Calendar of State Papers Relating To English Affairs in the Vatican Archives, Volume 1, 1558-1571. Originally published by His Majesty's Stationery Office, London, 1916.
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|1560.||It is certain that on 17 August, 1560, a golden rose blessed by Pope Pius IV was presented to Mary, Queen of Scots by the Papal Ambassador at the Court of France (Cal. State Papers, Foreign, 1560–61, p. 252); but no copy of the brief which should have accompanied the gift, addressed to her either by her French or by her Scottish title, has been discovered, or appears to be discoverable in the Archives of the Vatican, while the two following documents attest an intention on the part of the Pope to send such a rose to Mary, Queen of Bohemia.|
Epp. ad Princ.
vol. i. f. 277.
I. Pius IV to Stanislaus [Hosius], Bishop of Ermland.
“A golden rose, which, according to the old established custom of the Roman Pontiffs our predecessors, is, by way of symbol of the spiritual joy of the Church, wont with very solemn ritual to be blessed on the Sunday on which is chanted Laetare Hierusalem, We have deemed it especially incumbent upon Us this year to send in token of honour to our very dear daughter in Christ, Mary, the illustrious Queen of Bohemia; and that she may receive this holy gift with the wonted holy ceremonial, We would have you present it to her in our name after solemn celebration of Mass in whatever church she may think fit.
“Given at Rome, &c. on the 25th day of May, 1560: in the first year [of our pontificate].”
Note: “Signed but not sent.”
vol. 26. f. 211.
II. The Same to [Queen Mary (fn. 1)].
“Dearest our daughter in Christ, greeting and Apostolical benediction. A golden rose, blessed of late by Us with solemn ritual, in the manner observed from of old by the Roman Pontiffs our predecessors, on the fourth Sunday of Lent on which is chanted in church Laetare Hierusalem, We have deemed it especially incumbent on Us to send to your Serenity in token of our fatherly good will towards you, who, like a most beautiful rose among thorns, diffuse far and wide the most sweet odour of your faith and good works. This flower is the symbol of our Lord and Redeemer Jesus Christ, who, sprung of the root of Jesse, is the flower of the field and the lily of the valleys; and signifying, as it does, the joy and gladness of the Church, meet it is that it be sent to you, who with a very pure and solid faith, and no less probity of life and morals, worship Christ our Lord, and by your steadfast faith and piety console the Church Universal that bewails the loss of so many children. This gift, therefore, precious rather in a mystical than in a material sense, and as evidence of our disposition towards you, receive, dearest daughter, in all piety and devoutness.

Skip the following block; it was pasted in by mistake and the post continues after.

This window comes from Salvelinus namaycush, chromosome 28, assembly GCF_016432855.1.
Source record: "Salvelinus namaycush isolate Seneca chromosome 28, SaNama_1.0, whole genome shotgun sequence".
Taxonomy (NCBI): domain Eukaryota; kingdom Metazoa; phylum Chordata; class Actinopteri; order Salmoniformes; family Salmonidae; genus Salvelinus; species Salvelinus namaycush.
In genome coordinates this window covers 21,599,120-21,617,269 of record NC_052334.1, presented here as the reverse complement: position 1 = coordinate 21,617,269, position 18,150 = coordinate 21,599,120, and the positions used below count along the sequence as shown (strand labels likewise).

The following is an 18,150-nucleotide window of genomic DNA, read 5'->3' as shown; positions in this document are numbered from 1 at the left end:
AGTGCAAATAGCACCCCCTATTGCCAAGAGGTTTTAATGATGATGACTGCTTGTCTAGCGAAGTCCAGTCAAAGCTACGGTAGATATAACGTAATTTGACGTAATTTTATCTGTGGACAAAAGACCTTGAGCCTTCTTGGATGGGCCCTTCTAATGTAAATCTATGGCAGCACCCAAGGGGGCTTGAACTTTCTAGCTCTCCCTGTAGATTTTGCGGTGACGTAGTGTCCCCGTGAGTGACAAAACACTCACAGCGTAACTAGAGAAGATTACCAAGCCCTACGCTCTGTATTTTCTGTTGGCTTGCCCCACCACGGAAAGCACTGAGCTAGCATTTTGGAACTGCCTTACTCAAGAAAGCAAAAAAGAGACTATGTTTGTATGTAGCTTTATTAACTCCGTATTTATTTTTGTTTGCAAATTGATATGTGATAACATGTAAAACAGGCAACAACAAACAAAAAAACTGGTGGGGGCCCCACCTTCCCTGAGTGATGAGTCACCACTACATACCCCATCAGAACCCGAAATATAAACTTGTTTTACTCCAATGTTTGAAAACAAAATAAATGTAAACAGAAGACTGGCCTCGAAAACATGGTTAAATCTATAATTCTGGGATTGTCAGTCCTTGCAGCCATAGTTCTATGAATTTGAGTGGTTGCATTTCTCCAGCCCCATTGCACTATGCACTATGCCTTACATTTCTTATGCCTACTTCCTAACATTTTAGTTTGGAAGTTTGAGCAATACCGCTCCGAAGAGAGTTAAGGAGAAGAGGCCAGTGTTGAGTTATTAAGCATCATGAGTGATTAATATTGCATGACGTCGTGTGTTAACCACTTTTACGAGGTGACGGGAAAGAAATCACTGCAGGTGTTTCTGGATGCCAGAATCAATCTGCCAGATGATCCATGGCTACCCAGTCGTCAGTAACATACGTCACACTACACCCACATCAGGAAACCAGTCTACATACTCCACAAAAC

“The conveyance of the gift to you We have committed to our dear son, John Francis Canobio, (fn. 2) our familiar, much esteemed for his virtue and faith; but that the reception of the holy gift may, as is fit, be accompanied with a holy ceremony, it is our will that the rose be presented to you after Mass duly celebrated by such bishop and in such church as you shall select.
“Incited by the memory of that Eternal Flower may you by perseverance make such progress in the fear of the Lord and the observance of His commandments as by the Lord's own guidance and your merits to attain the eternal joys of the Heavenly Jerusalem.
“Given at St. Peter's, Rome, under the seal of the Fisherman on the 23rd of March, 1561, (fn. 3) in the first year of our pontificate.”
Printed in part by Raynaldus, Ann. 1561, § 76, and wrongly described as addressed to the Queen of Scotland; but perhaps, as the Pope deferred sending the rose to the Queen of Bohemia, he sent the brief along with it to her Scottish namesake.
ii. vol. 84.
Classified List of Scottish Nobility.
I. Catholics ready to take arms for the Queen in any event.
i. Earls—Lennox; Atholl; Huntly, Chancellor of the realm, a potent man; Bothwell, Admiral; Erroll, Constable of the realm; Montrose, a potent and prudent man; Caithness; Eglinton; Cassilis; Crawford; Sutherland, ii. Lords (less than earls and greater than barons)—Hume, Seton (bis), Sempill, Gray, Fleming, Livingston, Somerville, Borthwick, Invermeath, Ross, Oliphant, Saltoun, Sinclair, Lovat, Yester.
II. Heretics in arms against the Queen.
i. Earls—Moray, bastard brother of the Queen; Argyll, Chief Justiciar; Morton; Glencairn; Rothes. ii. Lords—Ruthven, Lindsay, Boyd, Ochiltre.
III. Heretics ready to take arms for the Queen in any event, who yet in the matter of religion regard her with suspicion and apprehension.
i. Earls—Châtelherault, Arran, Marischal, Mar, Lord Erskine, Angus, Menteith. ii. Lords—Drummond, Ogilvie, Crichton, Glamis, Forbes, Maxwell, Avandale, Cathcart, Methuen.
IV. Bishops, staunch Catholics all save three. Barons follow the earls their superiors. Towns and cities are for the most part stubborn in heresy.
Printed by Pollen, S.J., in Papal Negotiations with Mary Queen of Scots (Scott. Hist. Soc.), 1901, p. 254.